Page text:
Do you need immediate support? Live help is available, 24/7.

Get past the fear

The longer you wait, the harder it may be to deal with your child’s substance use

It is a critical time for your family once you find out that your child is using drugs or alcohol, whatever the frequency of use. This can be difficult to deal with, and sometimes the situation gets worse before it gets better. There may be many arguments, tears, and broken promises.

You’re not alone! Know that many other families have had to work through these challenges, just like you. 

Friends or other family members may have been in your shoes and may even be able to help you at this point. Don’t hesitate to reach out for support or guidance if you feel you need it. The most important thing is for you to take action on your child’s behalf the first time that you suspect drug or alcohol use. Your teen’s future wellbeing lies in your actions right now.

Do you hear yourself saying …

Well, I won’t say anything now since it’s only their first time using.

If parents don’t set rules and a clear policy towards substance use in their family by having clear and consistent conversations, they may enable their teen and encourage continued use. It is never too early or too late to take action regarding your child’s drug use. Parents are the most important part of a kid’s life; your actions now can make all the difference.

For advice about what you can say to your teenager, read these conversations.

“If I’m too tough, my daughter will push me away. I want her to like me.”

Overcoming your own fears is an important step in getting the help your child may need. Some parents feel that their children will push away if they are firm, set restrictions, or talk to them frankly about not using drugs or alcohol. But parenting is about setting boundaries in order to keep your child safe. 

For advice on setting clear boundaries with your children, read these tips

“I’m a failure as a parent. Where did I go wrong?”

Many parents are ashamed or feel they’ve somehow failed when their son or daughter is using drugs. Don’t be paralyzed by your own feelings of shame or inadequacy. Instead of feeling bad and retreating into negative thoughts, do all that you can now to fix the situation.

“I don’t want to talk to anyone about this. It could cause more trouble for my child.”

There is a stigma surrounding substance use that can prevent families from getting the help they may need. Some parents feel that if they ask for help or reach out to professionals that their child will be labeled a troublemaker and that it may affect their ability to qualify for scholarships or get a job. Turning this problem around requires a lot of parenting muscle. So reach out for support in your family, community, or at your child’s school. Find someone to talk to that can offer confidentiality. 

 Our Intervention Resource page can help you to find resources to help you talk with health professionals or other parents about this problem. 

“My kid doesn’t have a problem. I drank and I turned out OK.”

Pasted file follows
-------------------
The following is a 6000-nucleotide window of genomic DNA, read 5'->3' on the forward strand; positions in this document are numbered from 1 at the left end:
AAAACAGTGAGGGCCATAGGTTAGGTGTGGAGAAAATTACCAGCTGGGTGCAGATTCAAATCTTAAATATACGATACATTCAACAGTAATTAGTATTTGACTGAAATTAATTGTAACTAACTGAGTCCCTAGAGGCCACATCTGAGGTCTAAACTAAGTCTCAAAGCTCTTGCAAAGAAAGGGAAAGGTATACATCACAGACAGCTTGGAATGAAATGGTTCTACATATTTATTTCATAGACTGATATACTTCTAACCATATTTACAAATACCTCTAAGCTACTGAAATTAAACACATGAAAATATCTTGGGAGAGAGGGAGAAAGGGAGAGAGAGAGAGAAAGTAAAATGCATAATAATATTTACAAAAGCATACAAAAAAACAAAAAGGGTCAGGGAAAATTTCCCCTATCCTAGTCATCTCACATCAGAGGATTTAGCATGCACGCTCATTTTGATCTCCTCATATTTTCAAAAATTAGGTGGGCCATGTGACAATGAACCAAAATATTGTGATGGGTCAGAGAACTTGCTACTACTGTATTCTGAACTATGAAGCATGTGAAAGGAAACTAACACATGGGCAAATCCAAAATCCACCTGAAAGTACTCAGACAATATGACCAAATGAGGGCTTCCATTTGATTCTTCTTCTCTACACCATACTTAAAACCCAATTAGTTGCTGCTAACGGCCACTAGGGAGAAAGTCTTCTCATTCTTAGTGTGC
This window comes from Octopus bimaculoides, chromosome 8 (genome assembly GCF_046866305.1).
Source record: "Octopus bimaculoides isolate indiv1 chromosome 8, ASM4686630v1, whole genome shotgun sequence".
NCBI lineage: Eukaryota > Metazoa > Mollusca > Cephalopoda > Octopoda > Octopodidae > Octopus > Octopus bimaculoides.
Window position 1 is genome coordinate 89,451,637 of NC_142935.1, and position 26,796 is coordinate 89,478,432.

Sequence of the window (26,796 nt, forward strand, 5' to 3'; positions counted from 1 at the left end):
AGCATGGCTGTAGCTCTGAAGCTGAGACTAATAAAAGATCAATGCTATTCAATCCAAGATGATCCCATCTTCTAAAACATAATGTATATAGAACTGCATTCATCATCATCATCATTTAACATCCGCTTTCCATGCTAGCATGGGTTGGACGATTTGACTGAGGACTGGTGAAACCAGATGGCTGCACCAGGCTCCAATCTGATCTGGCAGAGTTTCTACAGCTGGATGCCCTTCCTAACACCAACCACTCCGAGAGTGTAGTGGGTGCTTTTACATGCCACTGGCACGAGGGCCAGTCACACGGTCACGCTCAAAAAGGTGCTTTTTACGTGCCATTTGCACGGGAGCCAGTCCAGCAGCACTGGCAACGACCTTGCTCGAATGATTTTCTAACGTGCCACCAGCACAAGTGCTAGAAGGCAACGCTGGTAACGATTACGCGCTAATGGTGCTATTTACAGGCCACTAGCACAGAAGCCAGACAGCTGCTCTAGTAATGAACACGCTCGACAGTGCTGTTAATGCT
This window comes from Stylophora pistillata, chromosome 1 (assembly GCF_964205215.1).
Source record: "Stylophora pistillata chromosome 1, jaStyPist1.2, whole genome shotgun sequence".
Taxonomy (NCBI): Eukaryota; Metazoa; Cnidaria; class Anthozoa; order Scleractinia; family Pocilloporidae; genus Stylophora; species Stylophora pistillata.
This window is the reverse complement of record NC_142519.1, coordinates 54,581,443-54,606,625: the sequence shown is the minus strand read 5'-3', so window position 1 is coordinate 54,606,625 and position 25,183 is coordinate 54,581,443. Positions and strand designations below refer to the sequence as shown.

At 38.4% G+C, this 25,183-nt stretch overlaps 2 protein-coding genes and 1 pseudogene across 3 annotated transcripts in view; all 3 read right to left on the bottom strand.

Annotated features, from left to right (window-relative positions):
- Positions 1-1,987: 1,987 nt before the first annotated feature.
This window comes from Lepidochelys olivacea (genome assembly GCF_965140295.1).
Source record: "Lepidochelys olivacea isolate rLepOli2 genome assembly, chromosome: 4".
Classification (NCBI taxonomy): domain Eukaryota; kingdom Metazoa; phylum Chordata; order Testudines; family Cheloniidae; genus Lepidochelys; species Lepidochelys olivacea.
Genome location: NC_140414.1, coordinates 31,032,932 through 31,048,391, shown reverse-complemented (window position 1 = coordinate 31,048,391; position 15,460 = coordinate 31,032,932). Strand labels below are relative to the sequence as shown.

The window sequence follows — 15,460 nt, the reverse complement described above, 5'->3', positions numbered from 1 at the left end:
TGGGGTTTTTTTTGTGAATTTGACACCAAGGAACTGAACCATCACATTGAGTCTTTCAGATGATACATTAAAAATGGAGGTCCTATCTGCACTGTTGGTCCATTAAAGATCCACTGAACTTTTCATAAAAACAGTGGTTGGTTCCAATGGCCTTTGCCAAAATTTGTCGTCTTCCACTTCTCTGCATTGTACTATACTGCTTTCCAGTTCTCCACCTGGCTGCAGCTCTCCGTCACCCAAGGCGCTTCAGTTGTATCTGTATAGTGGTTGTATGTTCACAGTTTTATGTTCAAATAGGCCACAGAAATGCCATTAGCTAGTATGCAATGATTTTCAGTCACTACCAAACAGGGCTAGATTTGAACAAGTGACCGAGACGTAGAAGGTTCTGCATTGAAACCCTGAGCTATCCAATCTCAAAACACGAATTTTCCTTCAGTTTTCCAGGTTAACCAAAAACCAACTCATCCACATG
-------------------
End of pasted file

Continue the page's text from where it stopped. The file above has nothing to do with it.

Some teenagers are predisposed to drinking and drug use throughout their childhood years if their parents’ substance use is excessive or if they have a substance use disorder. It’s important that parents take an honest look at their own drug and alcohol use before they can help their children with a substance problem. Find out more about how kids model their parents’ behaviour.

“I don’t know what to do about this problem. Where do I begin?”

It’s easy to feel overwhelmed with emotion, guilt, anger, and insecurity when you discover your teen is using substances. If you don’t think you can handle this problem yourself, there are people in your area ready to help. This issue is more common than you think.

Contact your child’s paediatrician, someone at your child’s school, a coach, a counsellor who specializes in working with families, a local prevention agency, or a member of your religious congregation for advice. See if there is an informal or formal parent support group in your area.

While it may be difficult to get past the feelings of shame and failure, the truth is, asking for help may be the only way to get the assistance you need.

You can also visit our Parent Support Hub for confidential, real-time support and guidance. It’s a free service that is available 24/7


“I’m a single parent and I’m having trouble keeping things together. I’ll let my ex-husband deal with the problem.”

Your son or daughter is relying on you even more if you are a single parent. You are their compass. In some cases, parents find their child gets involved with drugs as a way to escape the challenges of dealing with a divorce. It’s not your fault. You’re doing the best you can, but now is the time to engage your child in a discussion and let them know you care enough not to let this slide. If possible, seek support from your ex-spouse or another family member to reinforce the commitment to a drug-free lifestyle. Read more advice for single parents.

It’s only once you get past your own fear about these issues that you’ll be able to help your family.

Remember, you are your child’s most important advocate and, whether they realize it or not, they need you to guide them during this challenging time. For specific advice about confronting your teen’s drug or alcohol use, read these tips for parentsthe whole family, as well as adult influencers that work closely with teens.

Your donations help us make a difference in the lives of Canadian families! Please donate today!